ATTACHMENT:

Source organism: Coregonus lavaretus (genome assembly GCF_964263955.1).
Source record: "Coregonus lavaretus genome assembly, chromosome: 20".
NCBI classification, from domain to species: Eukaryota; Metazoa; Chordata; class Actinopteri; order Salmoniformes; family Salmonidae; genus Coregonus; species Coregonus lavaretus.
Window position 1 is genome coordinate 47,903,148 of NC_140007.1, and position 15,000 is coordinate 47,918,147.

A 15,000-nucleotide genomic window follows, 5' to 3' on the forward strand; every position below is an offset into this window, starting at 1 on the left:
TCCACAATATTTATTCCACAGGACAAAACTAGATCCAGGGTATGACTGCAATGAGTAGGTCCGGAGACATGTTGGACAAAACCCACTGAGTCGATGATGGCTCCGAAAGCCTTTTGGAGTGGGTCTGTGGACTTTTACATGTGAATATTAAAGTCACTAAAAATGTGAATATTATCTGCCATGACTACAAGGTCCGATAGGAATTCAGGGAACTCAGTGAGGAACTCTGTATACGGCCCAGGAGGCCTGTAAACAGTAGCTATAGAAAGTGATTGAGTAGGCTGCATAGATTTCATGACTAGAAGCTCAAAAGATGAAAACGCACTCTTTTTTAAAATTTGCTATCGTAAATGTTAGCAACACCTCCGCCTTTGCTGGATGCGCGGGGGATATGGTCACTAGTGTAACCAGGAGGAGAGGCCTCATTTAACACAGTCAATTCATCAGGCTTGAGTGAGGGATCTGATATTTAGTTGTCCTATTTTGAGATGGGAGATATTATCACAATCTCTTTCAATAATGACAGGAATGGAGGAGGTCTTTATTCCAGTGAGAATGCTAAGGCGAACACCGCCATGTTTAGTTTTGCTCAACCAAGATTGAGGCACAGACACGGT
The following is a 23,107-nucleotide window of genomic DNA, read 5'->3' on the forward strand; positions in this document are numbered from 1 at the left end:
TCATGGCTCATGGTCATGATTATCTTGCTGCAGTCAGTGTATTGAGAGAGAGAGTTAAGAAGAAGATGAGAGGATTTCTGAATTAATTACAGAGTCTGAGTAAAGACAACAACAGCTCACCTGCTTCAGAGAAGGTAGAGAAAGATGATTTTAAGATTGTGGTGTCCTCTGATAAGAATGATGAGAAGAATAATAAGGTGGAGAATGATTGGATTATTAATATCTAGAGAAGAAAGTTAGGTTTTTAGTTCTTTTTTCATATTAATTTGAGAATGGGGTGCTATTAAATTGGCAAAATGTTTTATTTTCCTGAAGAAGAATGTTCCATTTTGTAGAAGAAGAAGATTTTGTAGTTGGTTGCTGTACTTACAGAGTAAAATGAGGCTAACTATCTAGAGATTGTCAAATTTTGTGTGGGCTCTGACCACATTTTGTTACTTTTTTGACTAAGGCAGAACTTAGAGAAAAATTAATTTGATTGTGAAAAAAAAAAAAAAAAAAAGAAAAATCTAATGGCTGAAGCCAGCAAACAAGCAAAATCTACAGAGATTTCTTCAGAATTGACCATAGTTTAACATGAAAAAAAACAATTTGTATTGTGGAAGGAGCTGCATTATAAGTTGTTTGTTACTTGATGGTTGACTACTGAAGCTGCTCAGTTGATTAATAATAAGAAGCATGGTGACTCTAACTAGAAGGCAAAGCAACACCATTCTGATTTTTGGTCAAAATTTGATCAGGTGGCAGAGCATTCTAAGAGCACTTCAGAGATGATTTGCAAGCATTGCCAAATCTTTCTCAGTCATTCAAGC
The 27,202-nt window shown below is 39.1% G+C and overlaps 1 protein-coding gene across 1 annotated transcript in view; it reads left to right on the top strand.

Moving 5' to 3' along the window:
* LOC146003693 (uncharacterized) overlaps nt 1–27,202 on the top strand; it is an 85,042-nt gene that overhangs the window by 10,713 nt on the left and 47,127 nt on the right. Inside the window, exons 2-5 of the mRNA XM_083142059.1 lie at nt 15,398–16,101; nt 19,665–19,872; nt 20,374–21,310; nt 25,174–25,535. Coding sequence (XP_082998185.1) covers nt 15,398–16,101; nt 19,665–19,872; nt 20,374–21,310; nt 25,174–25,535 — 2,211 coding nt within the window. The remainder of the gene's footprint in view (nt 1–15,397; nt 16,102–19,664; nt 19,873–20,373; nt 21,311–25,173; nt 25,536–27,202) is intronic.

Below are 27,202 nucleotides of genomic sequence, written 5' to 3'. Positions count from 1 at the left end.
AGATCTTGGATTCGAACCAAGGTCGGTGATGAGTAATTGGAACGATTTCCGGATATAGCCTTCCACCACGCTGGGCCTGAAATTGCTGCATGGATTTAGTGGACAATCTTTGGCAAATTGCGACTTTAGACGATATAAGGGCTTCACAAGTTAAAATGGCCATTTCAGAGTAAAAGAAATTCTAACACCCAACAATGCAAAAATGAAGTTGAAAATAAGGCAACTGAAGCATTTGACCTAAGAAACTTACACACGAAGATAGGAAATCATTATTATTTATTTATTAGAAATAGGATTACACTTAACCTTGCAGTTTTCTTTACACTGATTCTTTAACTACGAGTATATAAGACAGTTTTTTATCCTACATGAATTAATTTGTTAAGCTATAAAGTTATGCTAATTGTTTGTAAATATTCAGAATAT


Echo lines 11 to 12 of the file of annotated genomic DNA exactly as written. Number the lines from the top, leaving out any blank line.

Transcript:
* LOC146003693 (uncharacterized) overlaps nt 1–27,202 on the top strand; it is an 85,042-nt gene that overhangs the window by 10,713 nt on the left and 47,127 nt on the right. Inside the window, exons 2-5 of the mRNA XM_083142059.1 lie at nt 15,398–16,101; nt 19,665–19,872; nt 20,374–21,310; nt 25,174–25,535. Coding sequence (XP_082998185.1) covers nt 15,398–16,101; nt 19,665–19,872; nt 20,374–21,310; nt 25,174–25,535 — 2,211 coding nt within the window. The remainder of the gene's footprint in view (nt 1–15,397; nt 16,102–19,664; nt 19,873–20,373; nt 21,311–25,173; nt 25,536–27,202) is intronic.

Below are 27,202 nucleotides of genomic sequence, written 5' to 3'. Positions count from 1 at the left end.